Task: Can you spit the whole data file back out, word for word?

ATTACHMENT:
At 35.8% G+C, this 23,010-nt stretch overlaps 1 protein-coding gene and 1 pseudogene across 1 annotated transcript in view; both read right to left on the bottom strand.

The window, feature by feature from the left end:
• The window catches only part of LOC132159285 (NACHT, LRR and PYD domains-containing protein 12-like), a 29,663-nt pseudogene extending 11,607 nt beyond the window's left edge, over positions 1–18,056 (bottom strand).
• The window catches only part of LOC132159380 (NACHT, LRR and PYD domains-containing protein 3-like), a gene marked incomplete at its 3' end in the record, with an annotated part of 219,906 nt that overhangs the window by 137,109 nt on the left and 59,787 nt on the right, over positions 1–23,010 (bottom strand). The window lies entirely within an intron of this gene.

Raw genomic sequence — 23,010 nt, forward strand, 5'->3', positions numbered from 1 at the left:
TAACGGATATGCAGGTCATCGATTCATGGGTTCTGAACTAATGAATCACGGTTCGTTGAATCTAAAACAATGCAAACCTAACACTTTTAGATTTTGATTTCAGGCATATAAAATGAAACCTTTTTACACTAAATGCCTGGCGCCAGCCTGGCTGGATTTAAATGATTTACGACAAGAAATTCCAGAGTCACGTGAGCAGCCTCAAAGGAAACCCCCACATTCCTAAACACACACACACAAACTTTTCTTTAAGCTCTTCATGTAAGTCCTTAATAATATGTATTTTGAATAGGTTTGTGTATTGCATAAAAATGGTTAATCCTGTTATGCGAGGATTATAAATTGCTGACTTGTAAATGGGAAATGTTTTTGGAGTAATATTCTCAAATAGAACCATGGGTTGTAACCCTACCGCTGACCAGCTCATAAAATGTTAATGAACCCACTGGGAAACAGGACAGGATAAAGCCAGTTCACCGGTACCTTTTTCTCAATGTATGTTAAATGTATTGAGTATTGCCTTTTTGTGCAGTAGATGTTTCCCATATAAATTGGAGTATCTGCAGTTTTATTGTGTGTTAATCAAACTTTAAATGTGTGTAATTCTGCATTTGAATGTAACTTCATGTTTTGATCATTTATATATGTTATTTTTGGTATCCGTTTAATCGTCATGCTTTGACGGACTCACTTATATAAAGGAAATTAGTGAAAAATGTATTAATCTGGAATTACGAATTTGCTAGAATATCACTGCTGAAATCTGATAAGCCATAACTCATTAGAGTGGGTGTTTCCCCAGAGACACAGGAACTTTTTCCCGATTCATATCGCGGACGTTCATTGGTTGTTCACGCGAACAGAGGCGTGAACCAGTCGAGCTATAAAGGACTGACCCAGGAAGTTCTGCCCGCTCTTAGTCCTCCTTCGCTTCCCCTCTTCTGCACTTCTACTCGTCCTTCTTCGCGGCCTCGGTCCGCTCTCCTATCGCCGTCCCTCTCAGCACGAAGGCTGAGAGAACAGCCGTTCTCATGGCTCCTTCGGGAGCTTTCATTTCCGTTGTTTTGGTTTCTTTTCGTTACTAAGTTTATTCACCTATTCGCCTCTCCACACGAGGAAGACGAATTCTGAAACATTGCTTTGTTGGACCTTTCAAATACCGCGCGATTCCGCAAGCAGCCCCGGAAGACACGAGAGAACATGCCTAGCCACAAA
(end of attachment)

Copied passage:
At 35.8% G+C, this 23,010-nt stretch overlaps 1 protein-coding gene and 1 pseudogene across 1 annotated transcript in view; both read right to left on the bottom strand.

The window, feature by feature from the left end:
• The window catches only part of LOC132159285 (NACHT, LRR and PYD domains-containing protein 12-like), a 29,663-nt pseudogene extending 11,607 nt beyond the window's left edge, over positions 1–18,056 (bottom strand).
• The window catches only part of LOC132159380 (NACHT, LRR and PYD domains-containing protein 3-like), a gene marked incomplete at its 3' end in the record, with an annotated part of 219,906 nt that overhangs the window by 137,109 nt on the left and 59,787 nt on the right, over positions 1–23,010 (bottom strand). The window lies entirely within an intron of this gene.

Raw genomic sequence — 23,010 nt, forward strand, 5'->3', positions numbered from 1 at the left:
TAACGGATATGCAGGTCATCGATTCATGGGTTCTGAACTAATGAATCACGGTTCGTTGAATCTAAAACAATGCAAACCTAACACTTTTAGATTTTGATTTCAGGCATATAAAATGAAACCTTTTTACACTAAATGCCTGGCGCCAGCCTGGCTGGATTTAAATGATTTACGACAAGAAATTCCAGAGTCACGTGAGCAGCCTCAAAGGAAACCCCCACATTCCTAAACACACACACACAAACTTTTCTTTAAGCTCTTCATGTAAGTCCTTAATAATATGTATTTTGAATAGGTTTGTGTATTGCATAAAAATGGTTAATCCTGTTATGCGAGGATTATAAATTGCTGACTTGTAAATGGGAAATGTTTTTGGAGTAATATTCTCAAATAGAACCATGGGTTGTAACCCTACCGCTGACCAGCTCATAAAATGTTAATGAACCCACTGGGAAACAGGACAGGATAAAGCCAGTTCACCGGTACCTTTTTCTCAATGTATGTTAAATGTATTGAGTATTGCCTTTTTGTGCAGTAGATGTTTCCCATATAAATTGGAGTATCTGCAGTTTTATTGTGTGTTAATCAAACTTTAAATGTGTGTAATTCTGCATTTGAATGTAACTTCATGTTTTGATCATTTATATATGTTATTTTTGGTATCCGTTTAATCGTCATGCTTTGACGGACTCACTTATATAAAGGAAATTAGTGAAAAATGTATTAATCTGGAATTACGAATTTGCTAGAATATCACTGCTGAAATCTGATAAGCCATAACTCATTAGAGTGGGTGTTTCCCCAGAGACACAGGAACTTTTTCCCGATTCATATCGCGGACGTTCATTGGTTGTTCACGCGAACAGAGGCGTGAACCAGTCGAGCTATAAAGGACTGACCCAGGAAGTTCTGCCCGCTCTTAGTCCTCCTTCGCTTCCCCTCTTCTGCACTTCTACTCGTCCTTCTTCGCGGCCTCGGTCCGCTCTCCTATCGCCGTCCCTCTCAGCACGAAGGCTGAGAGAACAGCCGTTCTCATGGCTCCTTCGGGAGCTTTCATTTCCGTTGTTTTGGTTTCTTTTCGTTACTAAGTTTATTCACCTATTCGCCTCTCCACACGAGGAAGACGAATTCTGAAACATTGCTTTGTTGGACCTTTCAAATACCGCGCGATTCCGCAAGCAGCCCCGGAAGACACGAGAGAACATGCCTAGCCACAAA